A science fiction-horror film to its core, the film features a character who views rural Scotland from an immense remove. She is a predator monitoring its prey before it pounces, a lioness in tall grass amongst gazelles bent at a watering hole.
I could try and outline what happens for you to give you a better idea of what you’re in for, which would be a mild spoiler, but I would only do a great disservice to the film, honestly; I’m not entirely certain what I was seeing either. You will never see a narrative film with less exposition. There is none. No old lady narrating the goings-on, no scene where anyone’s motivations are broken down or rationalized. You are expected to play catch-up the entire time. It’s a fun if sometimes frustrating game.
Suffice it to say that Johansson’s character is prowling specifically for men; vulnerable Scotsmen who would get into a strange van with a woman who looks like Scarlett Johansson. (Note: this is a high percentage of Scotsmen.) The first forty minutes or so mostly show Johansson stopping men to ask for directions and, once a comfort level is established, for certain personal details. Any family waiting up for you? Heading to meet some friends? If her line of inquiry leads her to believe that no one will miss the man, than back to her place for some naked time.
Naked time with this character is not kosher. It is, in fact, one of the most traumatizing things you might ever see in a film. Shot in stark whites and blacks, it will sap the sweaty-palmed excitement out of any viewer who might be watching Under the Skin merely to check out a nude Johansson. That viewer will see what’s under the clothes – the skin – but also, as the title promises, what’s under the skin.
What does lie beneath the lust the male species shares for an actress like Johansson? As her victims blindly stumble towards her alluring figure completely unaware of the immense danger surrounding them, it becomes clear that this is the movie’s driving theme, the question on its mind. It’s why Glazer angled hard to have an A-Lister like Johansson star in what is otherwise an exercise in avant-garde filmmaking featuring not a single other recognizable face. It’s likely that only Johansson or Jolie could have played this part. Johansson herself seems as alien to this milieu as her character does, and so we are in the right frame of mind to appreciate what is to come.
Under the Skin actually has one of the most fascinating making-of notes you’ll ever see: many of the men Johansson questions, and almost all the extras in the film, are actual Scottish pedestrians, living their day-to-day lives, unaware of the presence of either a famed actress or a camera crew. For certain pickup scenes, Johansson would stop the van and improvise a dialogue with her new passenger while hidden cameras shot the scene and the director, crew, and bodyguards sat in the back of the van and in surrounding vehicles.
This could be just a fascinating footnote, but it adds an actual note of poignancy to a film that often shows men on their best behavior. Glazer didn’t tell these unsuspecting lads to act respectfully or gentlemanly. This is really how they’d treat a lone female lost in Edinburgh. Do many of the men want to have intercourse with the attractive and mysterious woman who picked them up in a van? Sure, but it’s made clear none of them would do it without an immense amount of prodding and consent from her first. It adds to the horror when a certain number of themselves in a deliriously uncomfortable pickle.
Many of the more prominent male characters, obviously played by actors with scripts, back up this reading. A foreign surfer dude doesn’t give a second thought to putting his own life at risk to save a family, and pays dearly for it. A deformed young man enters the van, and the fact that Johansson’s character initially treats him like she might any other man scares him more than if she’d just reveal her true nature. This encounter wakes something in our cold, calculating protagonist, and a growing interest in the people surrounding her turns into a rebellion; she breaks from her mission and runs off to the foggy moors, hoping to learn more about humans, about sex, about, heck, cake. (She does not like cake.) There, she meets a kindly bearded bachelor who takes her in and, for much of her stay, may as well not even be aware she is a woman. When it becomes clear that there is a mutual attraction, he is so caring and tender towards her, one fears that a horrible fate must await this man as well.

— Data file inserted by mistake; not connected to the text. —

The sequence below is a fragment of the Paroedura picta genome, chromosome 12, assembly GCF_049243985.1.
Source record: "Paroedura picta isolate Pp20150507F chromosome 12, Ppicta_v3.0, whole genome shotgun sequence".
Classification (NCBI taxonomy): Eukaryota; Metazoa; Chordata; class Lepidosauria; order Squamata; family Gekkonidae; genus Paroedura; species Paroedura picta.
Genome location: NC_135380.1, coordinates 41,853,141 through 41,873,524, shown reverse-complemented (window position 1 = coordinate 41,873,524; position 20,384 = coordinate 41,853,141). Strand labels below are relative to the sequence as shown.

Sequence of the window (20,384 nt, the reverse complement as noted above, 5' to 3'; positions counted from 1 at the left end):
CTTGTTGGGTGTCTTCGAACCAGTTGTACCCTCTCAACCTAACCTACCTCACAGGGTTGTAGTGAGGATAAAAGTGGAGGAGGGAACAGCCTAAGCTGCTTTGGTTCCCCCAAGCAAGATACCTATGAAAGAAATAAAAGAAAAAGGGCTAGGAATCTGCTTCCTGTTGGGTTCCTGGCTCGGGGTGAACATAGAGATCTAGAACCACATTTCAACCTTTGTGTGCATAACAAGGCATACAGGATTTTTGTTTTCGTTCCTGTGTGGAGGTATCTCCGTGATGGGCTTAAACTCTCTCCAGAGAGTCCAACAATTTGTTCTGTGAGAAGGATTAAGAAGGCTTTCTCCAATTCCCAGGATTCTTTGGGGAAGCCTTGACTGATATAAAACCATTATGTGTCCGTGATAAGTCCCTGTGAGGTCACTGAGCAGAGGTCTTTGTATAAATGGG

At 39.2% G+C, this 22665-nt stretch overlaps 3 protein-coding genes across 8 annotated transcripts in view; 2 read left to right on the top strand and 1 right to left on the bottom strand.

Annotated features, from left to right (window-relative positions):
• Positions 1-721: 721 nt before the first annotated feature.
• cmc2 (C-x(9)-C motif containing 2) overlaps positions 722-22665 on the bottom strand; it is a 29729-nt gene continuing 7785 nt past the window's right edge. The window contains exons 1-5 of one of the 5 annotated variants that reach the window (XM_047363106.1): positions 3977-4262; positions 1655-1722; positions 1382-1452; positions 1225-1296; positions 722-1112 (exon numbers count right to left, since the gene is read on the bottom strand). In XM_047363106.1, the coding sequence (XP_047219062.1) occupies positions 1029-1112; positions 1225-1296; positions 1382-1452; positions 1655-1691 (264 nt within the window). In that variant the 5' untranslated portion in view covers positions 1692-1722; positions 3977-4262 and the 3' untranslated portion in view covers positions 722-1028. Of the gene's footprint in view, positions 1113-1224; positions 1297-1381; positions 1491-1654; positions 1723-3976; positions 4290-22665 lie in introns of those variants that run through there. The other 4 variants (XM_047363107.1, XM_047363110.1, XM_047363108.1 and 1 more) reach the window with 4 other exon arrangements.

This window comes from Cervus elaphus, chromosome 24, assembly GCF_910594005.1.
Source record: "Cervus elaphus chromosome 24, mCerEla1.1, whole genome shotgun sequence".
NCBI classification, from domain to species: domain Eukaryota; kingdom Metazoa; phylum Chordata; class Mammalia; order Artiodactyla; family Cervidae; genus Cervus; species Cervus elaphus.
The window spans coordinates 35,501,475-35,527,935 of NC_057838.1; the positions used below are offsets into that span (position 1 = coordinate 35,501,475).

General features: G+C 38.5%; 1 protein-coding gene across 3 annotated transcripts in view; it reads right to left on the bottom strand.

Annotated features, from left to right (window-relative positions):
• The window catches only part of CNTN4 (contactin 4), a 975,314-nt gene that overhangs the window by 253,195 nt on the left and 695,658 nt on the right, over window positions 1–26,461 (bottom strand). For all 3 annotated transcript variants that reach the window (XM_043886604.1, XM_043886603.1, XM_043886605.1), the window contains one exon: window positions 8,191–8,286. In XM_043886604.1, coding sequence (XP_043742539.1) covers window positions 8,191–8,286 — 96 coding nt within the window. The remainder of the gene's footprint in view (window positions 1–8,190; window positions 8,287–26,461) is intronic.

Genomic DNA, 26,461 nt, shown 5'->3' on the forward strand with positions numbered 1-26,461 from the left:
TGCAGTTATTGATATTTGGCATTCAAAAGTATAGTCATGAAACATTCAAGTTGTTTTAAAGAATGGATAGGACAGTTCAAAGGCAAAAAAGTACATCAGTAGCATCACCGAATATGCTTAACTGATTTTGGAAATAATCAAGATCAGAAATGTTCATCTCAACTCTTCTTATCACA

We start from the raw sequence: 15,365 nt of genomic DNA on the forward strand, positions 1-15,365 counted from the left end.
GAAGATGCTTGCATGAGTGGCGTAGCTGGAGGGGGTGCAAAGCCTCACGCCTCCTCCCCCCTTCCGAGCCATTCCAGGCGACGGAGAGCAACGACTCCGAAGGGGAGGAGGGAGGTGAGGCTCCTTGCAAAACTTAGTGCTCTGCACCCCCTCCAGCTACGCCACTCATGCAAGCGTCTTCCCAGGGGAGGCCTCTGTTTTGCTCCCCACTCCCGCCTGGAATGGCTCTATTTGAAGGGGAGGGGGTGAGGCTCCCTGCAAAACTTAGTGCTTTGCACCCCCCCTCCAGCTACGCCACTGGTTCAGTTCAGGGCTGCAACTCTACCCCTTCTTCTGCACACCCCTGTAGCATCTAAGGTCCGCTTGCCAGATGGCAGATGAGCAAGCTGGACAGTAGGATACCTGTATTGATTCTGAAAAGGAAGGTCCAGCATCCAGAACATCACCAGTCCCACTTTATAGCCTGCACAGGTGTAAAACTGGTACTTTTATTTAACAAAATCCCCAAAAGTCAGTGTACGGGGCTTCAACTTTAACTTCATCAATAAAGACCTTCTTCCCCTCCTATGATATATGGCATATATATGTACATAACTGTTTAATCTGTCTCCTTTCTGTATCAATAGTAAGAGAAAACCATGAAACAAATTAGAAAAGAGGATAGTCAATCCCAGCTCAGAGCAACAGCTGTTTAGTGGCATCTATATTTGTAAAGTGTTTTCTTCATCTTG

In contrast to a one note (though still effective) parable like Maleficent, in which all men are greedy pricks or are too young to be greedy pricks quite yet, Under the Skin takes place in a world where things are more complex than that. It may be science fiction, emphasis on fiction, but some of those interactions actually take place in our world, in the same way that Candid Camera and America’s Funniest Home Videos do.
The film’s sexual politics are actually so fair to men that, for much of the run time, it seems to suggest we are dealing with the worst kind of maneater, a woman who seduces men who have done nothing in particular wrong and feeds on feelings they can’t help but feel – attraction, loneliness, desire. She turns so much of what we think about traditional sexual dynamics on their head, using the notion we have about the femme fatale who entraps men and then depositing all the power on her half of the playing field. Almost to the end, the film is so #notallmen about it’s scenario (vulnerable woman alone in a van) that it becomes uncomfortable watching the script ignore what we might expect to happen as it gives bachelor after bachelor a fair shake.
But the femme fatale learns how men operate, grows comfortable with them, even begins to pity them; they are not what she expected, maybe not what she’d been led to believe. The film grows from an intriguing but occasionally frustrating avant garde experiment into a truly poignant inquisition once she lets her guard down and cedes that predatory power, forming relationships that increasingly play as equal; but never one that leans more toward the male side.
Until the film’s climax, which manages to up the body horror in a film rife with images that will cause involuntary cringing. After the beach scene, the audience might have rooted for this horrific being to come to an end like this; but once it happens, we feel we know this unknowable thing, and we might wish for a moment that she’d encountered this cretin of a man back when she had her fortress of horrors, where she’d have been able to turn his violent urges into his own demise.
If Maleficent suggests a bit to simply, “Yes ALL men,” Under the Skin holds forth for a shocking amount of time “No, not all men,” before pointing out traumatically: “But some men… Some men, for sure…”